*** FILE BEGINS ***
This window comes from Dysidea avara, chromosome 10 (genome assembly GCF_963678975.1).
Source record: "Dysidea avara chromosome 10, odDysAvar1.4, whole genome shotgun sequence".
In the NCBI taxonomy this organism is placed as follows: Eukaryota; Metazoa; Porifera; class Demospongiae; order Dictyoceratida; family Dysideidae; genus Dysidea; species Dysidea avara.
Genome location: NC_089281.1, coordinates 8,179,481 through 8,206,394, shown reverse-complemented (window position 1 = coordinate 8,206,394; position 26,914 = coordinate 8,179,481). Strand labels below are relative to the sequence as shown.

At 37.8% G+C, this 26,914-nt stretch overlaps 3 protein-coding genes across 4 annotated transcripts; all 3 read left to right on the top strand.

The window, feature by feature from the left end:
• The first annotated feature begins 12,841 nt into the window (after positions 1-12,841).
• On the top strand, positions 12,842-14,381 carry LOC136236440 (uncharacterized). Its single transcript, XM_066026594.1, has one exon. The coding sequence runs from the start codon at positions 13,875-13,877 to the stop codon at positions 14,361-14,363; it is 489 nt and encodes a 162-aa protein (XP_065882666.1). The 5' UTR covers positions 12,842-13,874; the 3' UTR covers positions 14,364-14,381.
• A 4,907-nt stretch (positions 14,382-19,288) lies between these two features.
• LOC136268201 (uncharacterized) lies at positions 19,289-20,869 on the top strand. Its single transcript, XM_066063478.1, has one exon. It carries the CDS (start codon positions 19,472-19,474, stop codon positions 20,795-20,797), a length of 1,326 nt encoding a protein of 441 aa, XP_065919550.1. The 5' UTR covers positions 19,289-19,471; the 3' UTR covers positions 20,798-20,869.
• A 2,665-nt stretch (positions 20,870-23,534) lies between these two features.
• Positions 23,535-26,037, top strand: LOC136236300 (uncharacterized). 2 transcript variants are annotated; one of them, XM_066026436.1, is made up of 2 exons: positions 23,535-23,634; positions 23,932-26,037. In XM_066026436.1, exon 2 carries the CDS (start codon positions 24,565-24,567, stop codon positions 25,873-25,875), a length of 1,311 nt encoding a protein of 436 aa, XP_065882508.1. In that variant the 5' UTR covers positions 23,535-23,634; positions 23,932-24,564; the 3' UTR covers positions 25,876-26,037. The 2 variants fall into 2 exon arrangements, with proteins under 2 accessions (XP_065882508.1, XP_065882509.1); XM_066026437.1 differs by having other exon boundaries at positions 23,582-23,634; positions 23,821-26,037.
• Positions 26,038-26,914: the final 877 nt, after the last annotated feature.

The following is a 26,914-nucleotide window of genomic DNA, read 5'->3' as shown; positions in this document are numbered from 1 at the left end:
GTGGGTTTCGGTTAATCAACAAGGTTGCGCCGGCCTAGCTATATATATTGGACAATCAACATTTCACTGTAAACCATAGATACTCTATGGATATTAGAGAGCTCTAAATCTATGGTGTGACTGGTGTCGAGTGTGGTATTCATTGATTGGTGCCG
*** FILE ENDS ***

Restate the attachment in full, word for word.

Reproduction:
This window comes from Dysidea avara, chromosome 10 (genome assembly GCF_963678975.1).
Source record: "Dysidea avara chromosome 10, odDysAvar1.4, whole genome shotgun sequence".
In the NCBI taxonomy this organism is placed as follows: Eukaryota; Metazoa; Porifera; class Demospongiae; order Dictyoceratida; family Dysideidae; genus Dysidea; species Dysidea avara.
Genome location: NC_089281.1, coordinates 8,179,481 through 8,206,394, shown reverse-complemented (window position 1 = coordinate 8,206,394; position 26,914 = coordinate 8,179,481). Strand labels below are relative to the sequence as shown.

At 37.8% G+C, this 26,914-nt stretch overlaps 3 protein-coding genes across 4 annotated transcripts; all 3 read left to right on the top strand.

The window, feature by feature from the left end:
• The first annotated feature begins 12,841 nt into the window (after positions 1-12,841).
• On the top strand, positions 12,842-14,381 carry LOC136236440 (uncharacterized). Its single transcript, XM_066026594.1, has one exon. The coding sequence runs from the start codon at positions 13,875-13,877 to the stop codon at positions 14,361-14,363; it is 489 nt and encodes a 162-aa protein (XP_065882666.1). The 5' UTR covers positions 12,842-13,874; the 3' UTR covers positions 14,364-14,381.
• A 4,907-nt stretch (positions 14,382-19,288) lies between these two features.
• LOC136268201 (uncharacterized) lies at positions 19,289-20,869 on the top strand. Its single transcript, XM_066063478.1, has one exon. It carries the CDS (start codon positions 19,472-19,474, stop codon positions 20,795-20,797), a length of 1,326 nt encoding a protein of 441 aa, XP_065919550.1. The 5' UTR covers positions 19,289-19,471; the 3' UTR covers positions 20,798-20,869.
• A 2,665-nt stretch (positions 20,870-23,534) lies between these two features.
• Positions 23,535-26,037, top strand: LOC136236300 (uncharacterized). 2 transcript variants are annotated; one of them, XM_066026436.1, is made up of 2 exons: positions 23,535-23,634; positions 23,932-26,037. In XM_066026436.1, exon 2 carries the CDS (start codon positions 24,565-24,567, stop codon positions 25,873-25,875), a length of 1,311 nt encoding a protein of 436 aa, XP_065882508.1. In that variant the 5' UTR covers positions 23,535-23,634; positions 23,932-24,564; the 3' UTR covers positions 25,876-26,037. The 2 variants fall into 2 exon arrangements, with proteins under 2 accessions (XP_065882508.1, XP_065882509.1); XM_066026437.1 differs by having other exon boundaries at positions 23,582-23,634; positions 23,821-26,037.
• Positions 26,038-26,914: the final 877 nt, after the last annotated feature.

The following is a 26,914-nucleotide window of genomic DNA, read 5'->3' as shown; positions in this document are numbered from 1 at the left end:
GTGGGTTTCGGTTAATCAACAAGGTTGCGCCGGCCTAGCTATATATATTGGACAATCAACATTTCACTGTAAACCATAGATACTCTATGGATATTAGAGAGCTCTAAATCTATGGTGTGACTGGTGTCGAGTGTGGTATTCATTGATTGGTGCCG